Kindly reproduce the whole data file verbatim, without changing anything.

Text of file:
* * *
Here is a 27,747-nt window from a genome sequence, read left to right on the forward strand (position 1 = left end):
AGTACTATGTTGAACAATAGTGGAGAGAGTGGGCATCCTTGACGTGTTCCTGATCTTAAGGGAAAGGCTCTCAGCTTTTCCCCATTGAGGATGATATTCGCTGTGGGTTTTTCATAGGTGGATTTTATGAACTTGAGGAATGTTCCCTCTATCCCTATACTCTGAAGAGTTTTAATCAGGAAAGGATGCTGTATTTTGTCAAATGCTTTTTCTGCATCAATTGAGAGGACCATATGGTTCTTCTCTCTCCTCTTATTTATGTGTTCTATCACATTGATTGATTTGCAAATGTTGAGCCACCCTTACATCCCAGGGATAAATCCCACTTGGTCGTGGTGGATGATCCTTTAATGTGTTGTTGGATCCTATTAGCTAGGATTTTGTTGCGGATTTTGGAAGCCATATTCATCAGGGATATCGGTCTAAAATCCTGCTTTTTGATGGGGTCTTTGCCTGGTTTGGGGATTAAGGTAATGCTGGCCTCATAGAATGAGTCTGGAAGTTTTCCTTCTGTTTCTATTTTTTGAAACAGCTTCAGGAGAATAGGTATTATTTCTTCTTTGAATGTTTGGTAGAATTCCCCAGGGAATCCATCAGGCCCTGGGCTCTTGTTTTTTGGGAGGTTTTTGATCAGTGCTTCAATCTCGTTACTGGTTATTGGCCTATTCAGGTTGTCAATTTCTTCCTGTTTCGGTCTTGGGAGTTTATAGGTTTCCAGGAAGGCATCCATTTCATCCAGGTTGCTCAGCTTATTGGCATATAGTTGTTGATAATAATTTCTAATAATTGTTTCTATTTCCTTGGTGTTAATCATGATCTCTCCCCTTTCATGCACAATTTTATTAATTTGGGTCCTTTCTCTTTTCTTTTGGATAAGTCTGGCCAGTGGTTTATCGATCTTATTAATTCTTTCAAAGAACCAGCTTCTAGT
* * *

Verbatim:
Here is a 27,747-nt window from a genome sequence, read left to right on the forward strand (position 1 = left end):
AGTACTATGTTGAACAATAGTGGAGAGAGTGGGCATCCTTGACGTGTTCCTGATCTTAAGGGAAAGGCTCTCAGCTTTTCCCCATTGAGGATGATATTCGCTGTGGGTTTTTCATAGGTGGATTTTATGAACTTGAGGAATGTTCCCTCTATCCCTATACTCTGAAGAGTTTTAATCAGGAAAGGATGCTGTATTTTGTCAAATGCTTTTTCTGCATCAATTGAGAGGACCATATGGTTCTTCTCTCTCCTCTTATTTATGTGTTCTATCACATTGATTGATTTGCAAATGTTGAGCCACCCTTACATCCCAGGGATAAATCCCACTTGGTCGTGGTGGATGATCCTTTAATGTGTTGTTGGATCCTATTAGCTAGGATTTTGTTGCGGATTTTGGAAGCCATATTCATCAGGGATATCGGTCTAAAATCCTGCTTTTTGATGGGGTCTTTGCCTGGTTTGGGGATTAAGGTAATGCTGGCCTCATAGAATGAGTCTGGAAGTTTTCCTTCTGTTTCTATTTTTTGAAACAGCTTCAGGAGAATAGGTATTATTTCTTCTTTGAATGTTTGGTAGAATTCCCCAGGGAATCCATCAGGCCCTGGGCTCTTGTTTTTTGGGAGGTTTTTGATCAGTGCTTCAATCTCGTTACTGGTTATTGGCCTATTCAGGTTGTCAATTTCTTCCTGTTTCGGTCTTGGGAGTTTATAGGTTTCCAGGAAGGCATCCATTTCATCCAGGTTGCTCAGCTTATTGGCATATAGTTGTTGATAATAATTTCTAATAATTGTTTCTATTTCCTTGGTGTTAATCATGATCTCTCCCCTTTCATGCACAATTTTATTAATTTGGGTCCTTTCTCTTTTCTTTTGGATAAGTCTGGCCAGTGGTTTATCGATCTTATTAATTCTTTCAAAGAACCAGCTTCTAGT